Forests in Revolutionary France
Conservation, Community, and Conflict, 1669-1848
Cambridge University Press 2015
New Books in Environmental StudiesNew Books in European StudiesNew Books in French StudiesNew Books in HistoryNew Books in Peoples & PlacesNew Books in Politics & SocietyNew Books in Science & TechnologyNew Books Network August 3, 2016 Roxanne Panchasi
Kieko Matteson’s Forests in Revolutionary France: Conservation, Community, and Conflict, 1669-1848 (Cambridge University Press, 2015) is an impressive study of the economic and political vitality of the forest, from the reign of Louis XIV through the middle of the nineteenth century. Focusing on the Franche-Comte region, the book explores the meanings and values of the forest to a range of stakeholders– the state, landowners, manufacturers, and peasants–all of whom sought varying modes and degrees of control over Frances woodland resources and spaces. Examining key moments in the states attempt to manage the forest, the book pays close attention to local forms of response and resistance to interventions such as the Ordinance of 1669 and the Forest Code of 1827.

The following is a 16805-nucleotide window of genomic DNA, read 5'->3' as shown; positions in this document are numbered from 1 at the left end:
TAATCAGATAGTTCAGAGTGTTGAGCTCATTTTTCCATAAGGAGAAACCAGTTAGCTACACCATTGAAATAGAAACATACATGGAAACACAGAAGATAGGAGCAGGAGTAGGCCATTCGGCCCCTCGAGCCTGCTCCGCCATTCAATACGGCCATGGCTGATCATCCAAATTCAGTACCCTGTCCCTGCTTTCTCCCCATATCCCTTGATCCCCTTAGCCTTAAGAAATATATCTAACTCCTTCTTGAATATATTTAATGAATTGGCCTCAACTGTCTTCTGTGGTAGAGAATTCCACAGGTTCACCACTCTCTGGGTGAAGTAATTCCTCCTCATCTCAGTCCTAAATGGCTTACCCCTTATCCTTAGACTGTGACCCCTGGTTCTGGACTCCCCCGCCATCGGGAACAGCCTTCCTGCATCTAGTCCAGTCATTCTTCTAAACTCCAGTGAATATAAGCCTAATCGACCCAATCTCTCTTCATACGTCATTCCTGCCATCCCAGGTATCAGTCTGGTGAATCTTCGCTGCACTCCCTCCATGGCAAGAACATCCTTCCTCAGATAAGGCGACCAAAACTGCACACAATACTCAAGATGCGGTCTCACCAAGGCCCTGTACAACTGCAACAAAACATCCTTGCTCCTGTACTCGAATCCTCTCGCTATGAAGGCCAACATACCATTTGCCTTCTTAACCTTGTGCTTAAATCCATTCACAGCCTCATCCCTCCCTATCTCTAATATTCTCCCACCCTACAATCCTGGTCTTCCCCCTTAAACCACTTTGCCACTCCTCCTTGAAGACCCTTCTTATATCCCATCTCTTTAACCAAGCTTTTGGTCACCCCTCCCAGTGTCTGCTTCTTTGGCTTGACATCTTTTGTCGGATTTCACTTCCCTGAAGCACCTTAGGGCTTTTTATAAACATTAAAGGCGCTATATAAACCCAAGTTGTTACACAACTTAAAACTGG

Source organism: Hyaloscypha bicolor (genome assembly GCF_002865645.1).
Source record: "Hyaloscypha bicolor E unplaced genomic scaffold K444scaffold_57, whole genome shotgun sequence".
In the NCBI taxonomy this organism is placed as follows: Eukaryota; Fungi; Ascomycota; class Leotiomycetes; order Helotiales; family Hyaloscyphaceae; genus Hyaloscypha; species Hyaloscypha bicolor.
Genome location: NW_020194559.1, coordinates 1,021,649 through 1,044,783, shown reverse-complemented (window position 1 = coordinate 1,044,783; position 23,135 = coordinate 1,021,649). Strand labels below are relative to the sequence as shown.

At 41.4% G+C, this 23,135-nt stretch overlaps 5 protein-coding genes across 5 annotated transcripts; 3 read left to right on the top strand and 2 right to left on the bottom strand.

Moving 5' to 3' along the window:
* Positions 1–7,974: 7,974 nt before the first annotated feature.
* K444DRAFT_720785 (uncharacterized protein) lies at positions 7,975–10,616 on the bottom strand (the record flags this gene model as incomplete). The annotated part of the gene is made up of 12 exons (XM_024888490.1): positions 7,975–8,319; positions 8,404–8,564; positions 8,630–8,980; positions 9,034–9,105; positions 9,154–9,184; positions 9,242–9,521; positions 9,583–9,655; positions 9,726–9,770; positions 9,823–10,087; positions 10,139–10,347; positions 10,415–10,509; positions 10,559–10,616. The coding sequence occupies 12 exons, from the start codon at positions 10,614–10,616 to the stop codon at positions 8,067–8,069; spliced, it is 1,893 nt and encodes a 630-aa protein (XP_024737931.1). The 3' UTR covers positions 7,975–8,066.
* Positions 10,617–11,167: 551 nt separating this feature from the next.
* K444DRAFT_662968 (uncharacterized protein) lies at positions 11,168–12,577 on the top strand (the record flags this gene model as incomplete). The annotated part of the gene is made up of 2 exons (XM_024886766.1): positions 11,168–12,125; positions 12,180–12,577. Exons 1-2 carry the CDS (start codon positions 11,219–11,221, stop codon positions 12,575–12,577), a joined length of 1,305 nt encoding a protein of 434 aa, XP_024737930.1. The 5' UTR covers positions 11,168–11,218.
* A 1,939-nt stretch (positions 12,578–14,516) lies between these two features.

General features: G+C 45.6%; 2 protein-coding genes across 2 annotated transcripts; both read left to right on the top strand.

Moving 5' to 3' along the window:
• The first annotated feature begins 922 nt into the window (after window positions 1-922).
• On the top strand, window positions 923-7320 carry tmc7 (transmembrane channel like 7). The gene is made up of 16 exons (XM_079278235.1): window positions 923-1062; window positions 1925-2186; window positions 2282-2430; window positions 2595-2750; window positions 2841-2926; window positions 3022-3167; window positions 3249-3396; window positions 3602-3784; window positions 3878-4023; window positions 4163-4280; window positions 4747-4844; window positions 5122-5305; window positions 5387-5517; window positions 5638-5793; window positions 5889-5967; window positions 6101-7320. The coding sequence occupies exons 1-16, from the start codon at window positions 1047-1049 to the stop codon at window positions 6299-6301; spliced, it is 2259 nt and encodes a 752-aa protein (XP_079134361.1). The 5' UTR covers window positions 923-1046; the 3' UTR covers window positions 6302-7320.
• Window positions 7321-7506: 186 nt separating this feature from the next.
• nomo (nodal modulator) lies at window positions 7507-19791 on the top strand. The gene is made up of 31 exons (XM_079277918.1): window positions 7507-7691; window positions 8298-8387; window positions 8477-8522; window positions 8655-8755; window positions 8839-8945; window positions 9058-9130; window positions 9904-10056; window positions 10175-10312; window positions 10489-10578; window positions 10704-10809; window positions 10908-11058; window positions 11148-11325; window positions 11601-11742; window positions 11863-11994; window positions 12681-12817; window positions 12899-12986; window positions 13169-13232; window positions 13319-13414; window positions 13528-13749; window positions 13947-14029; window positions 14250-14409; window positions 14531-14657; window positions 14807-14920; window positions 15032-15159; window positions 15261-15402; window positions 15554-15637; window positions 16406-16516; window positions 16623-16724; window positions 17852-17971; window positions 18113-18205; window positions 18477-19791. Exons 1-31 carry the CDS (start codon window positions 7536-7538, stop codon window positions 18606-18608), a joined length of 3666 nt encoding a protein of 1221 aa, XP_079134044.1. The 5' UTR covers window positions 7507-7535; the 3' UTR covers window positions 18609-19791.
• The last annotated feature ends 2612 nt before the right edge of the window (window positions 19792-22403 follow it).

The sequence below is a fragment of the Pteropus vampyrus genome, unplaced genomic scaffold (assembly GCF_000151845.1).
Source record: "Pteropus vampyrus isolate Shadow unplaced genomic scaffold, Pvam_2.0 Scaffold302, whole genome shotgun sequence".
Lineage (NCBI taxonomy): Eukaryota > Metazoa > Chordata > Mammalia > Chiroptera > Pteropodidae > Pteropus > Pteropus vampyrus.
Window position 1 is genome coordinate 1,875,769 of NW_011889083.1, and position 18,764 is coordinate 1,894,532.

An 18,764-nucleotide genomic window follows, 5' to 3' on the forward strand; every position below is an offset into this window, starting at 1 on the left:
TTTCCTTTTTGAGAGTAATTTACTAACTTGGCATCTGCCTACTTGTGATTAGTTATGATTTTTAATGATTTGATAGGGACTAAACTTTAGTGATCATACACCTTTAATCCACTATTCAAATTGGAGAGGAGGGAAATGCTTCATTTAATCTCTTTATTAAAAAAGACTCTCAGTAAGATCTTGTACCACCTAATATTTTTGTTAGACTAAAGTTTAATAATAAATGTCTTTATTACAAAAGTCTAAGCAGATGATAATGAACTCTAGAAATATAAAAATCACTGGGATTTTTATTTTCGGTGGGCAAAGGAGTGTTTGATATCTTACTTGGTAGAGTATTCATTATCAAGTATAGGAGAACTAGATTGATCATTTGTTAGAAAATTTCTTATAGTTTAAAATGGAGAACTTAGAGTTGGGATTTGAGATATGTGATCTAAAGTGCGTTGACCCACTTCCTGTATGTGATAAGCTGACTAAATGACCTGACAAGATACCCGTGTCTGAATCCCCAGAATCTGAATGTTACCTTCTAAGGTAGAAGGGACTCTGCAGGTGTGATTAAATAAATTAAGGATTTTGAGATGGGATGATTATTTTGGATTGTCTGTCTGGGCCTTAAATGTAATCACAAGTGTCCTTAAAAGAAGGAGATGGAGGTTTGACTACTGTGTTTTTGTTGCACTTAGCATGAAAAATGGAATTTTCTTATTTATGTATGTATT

Revealing the deeply political significance of environmental resources and concerns throughout a period of revolutionary upheaval, including shifts from monarchy to republic to empire, and back again, Forests in Revolutionary France is a book that reminds us of the connections and tensions between the histories of central authorities and everyday lives, between private and public interests, and between tradition and modernity in the discourses and practices of conservation, community, and property over two centuries. Examining the long and complex history that notions of preservation and degradation have had in France, as elsewhere, the book also contributes to our understanding of contemporary concerns over the uses and abuses of the forest in an era of increasing awareness of climate change and the need for more sustainable alternatives to existing/previous approaches to the natural environment.